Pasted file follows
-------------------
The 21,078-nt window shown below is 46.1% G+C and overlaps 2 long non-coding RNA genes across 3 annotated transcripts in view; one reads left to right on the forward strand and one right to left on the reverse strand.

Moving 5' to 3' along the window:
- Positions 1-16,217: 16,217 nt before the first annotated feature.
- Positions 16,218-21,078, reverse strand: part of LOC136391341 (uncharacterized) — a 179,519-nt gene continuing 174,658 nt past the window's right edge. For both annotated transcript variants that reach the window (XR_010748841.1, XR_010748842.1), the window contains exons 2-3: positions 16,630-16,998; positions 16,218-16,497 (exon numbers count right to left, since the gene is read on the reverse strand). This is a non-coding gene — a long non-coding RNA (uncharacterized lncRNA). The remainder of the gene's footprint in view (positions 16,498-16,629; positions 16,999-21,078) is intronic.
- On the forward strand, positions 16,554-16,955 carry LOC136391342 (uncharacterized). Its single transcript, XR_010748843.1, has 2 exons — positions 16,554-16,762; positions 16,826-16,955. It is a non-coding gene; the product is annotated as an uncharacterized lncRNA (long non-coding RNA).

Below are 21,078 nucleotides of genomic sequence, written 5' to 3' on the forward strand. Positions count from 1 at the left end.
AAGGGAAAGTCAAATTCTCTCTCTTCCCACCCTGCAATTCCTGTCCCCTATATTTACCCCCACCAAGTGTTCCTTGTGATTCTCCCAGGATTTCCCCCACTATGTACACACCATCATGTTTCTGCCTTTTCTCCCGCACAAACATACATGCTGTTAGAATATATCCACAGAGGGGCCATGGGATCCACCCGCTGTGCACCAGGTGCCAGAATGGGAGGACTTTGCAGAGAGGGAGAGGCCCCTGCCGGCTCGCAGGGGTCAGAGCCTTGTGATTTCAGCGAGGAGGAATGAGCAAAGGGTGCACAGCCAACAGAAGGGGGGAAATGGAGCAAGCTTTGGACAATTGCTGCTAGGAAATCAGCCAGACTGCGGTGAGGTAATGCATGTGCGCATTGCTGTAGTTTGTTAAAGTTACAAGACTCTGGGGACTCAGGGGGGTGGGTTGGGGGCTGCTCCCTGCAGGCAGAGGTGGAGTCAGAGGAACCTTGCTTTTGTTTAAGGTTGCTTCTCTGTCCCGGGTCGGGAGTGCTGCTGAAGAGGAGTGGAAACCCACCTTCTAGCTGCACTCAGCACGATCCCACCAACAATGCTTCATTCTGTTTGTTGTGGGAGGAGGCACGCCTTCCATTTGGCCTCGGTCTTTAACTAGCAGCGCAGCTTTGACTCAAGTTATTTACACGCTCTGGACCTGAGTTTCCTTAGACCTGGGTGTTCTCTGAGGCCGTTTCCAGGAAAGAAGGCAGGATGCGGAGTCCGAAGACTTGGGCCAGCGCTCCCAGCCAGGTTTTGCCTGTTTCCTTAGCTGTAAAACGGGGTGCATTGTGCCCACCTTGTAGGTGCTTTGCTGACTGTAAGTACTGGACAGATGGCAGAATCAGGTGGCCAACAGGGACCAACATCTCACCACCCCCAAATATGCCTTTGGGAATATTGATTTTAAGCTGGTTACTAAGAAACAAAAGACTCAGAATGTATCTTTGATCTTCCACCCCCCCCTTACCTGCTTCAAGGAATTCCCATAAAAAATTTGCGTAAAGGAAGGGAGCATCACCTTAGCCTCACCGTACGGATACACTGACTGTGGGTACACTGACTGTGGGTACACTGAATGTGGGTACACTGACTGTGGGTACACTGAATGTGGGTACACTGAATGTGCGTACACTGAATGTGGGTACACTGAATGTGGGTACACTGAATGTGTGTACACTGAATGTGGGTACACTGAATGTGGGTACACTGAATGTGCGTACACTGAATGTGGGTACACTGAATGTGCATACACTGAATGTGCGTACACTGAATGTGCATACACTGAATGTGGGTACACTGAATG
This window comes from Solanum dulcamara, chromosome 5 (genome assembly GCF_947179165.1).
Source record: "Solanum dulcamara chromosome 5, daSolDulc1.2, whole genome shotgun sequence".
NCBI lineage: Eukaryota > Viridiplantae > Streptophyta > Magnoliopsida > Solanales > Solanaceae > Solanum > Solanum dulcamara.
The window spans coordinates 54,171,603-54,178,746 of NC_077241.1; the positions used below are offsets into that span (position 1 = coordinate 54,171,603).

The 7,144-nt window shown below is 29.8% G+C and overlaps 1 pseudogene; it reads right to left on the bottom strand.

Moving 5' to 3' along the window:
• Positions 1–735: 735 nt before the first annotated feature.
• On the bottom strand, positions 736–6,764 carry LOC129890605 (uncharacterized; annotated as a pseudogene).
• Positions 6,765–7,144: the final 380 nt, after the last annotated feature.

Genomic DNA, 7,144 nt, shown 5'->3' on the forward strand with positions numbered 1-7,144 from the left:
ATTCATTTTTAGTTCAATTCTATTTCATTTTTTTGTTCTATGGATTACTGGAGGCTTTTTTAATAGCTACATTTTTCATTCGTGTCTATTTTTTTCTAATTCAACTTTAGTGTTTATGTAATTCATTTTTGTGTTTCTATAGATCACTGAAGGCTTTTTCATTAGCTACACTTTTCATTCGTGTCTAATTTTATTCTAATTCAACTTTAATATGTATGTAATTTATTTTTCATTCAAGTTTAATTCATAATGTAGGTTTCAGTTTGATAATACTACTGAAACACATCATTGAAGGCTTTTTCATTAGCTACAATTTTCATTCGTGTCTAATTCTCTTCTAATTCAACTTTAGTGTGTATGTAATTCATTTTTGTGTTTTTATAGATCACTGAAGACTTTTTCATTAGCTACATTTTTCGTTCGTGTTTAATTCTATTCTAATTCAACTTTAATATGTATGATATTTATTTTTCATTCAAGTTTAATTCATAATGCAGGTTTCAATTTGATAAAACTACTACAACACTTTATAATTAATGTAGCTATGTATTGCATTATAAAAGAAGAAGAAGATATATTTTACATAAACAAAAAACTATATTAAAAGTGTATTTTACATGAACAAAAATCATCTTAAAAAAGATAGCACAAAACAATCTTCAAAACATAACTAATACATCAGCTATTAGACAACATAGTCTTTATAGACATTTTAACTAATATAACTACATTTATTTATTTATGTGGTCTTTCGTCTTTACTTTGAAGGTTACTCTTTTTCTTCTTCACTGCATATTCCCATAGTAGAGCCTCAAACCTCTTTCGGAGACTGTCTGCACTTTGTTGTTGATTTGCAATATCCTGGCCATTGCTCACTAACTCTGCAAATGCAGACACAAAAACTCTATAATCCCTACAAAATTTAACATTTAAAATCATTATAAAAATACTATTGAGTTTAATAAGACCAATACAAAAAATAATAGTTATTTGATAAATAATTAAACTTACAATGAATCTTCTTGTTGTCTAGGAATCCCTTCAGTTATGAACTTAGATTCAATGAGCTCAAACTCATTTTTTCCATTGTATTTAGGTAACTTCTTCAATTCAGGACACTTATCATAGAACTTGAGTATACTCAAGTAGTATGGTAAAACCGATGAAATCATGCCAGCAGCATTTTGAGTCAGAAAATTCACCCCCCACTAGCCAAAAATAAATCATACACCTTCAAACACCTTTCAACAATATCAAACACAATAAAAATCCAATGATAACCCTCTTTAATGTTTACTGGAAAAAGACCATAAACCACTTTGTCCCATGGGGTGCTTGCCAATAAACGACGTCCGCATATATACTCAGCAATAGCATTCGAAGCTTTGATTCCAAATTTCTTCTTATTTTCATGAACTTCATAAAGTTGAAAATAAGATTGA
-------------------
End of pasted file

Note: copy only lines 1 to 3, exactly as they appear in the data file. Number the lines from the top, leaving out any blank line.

The 21,078-nt window shown below is 46.1% G+C and overlaps 2 long non-coding RNA genes across 3 annotated transcripts in view; one reads left to right on the forward strand and one right to left on the reverse strand.

Moving 5' to 3' along the window:
- Positions 1-16,217: 16,217 nt before the first annotated feature.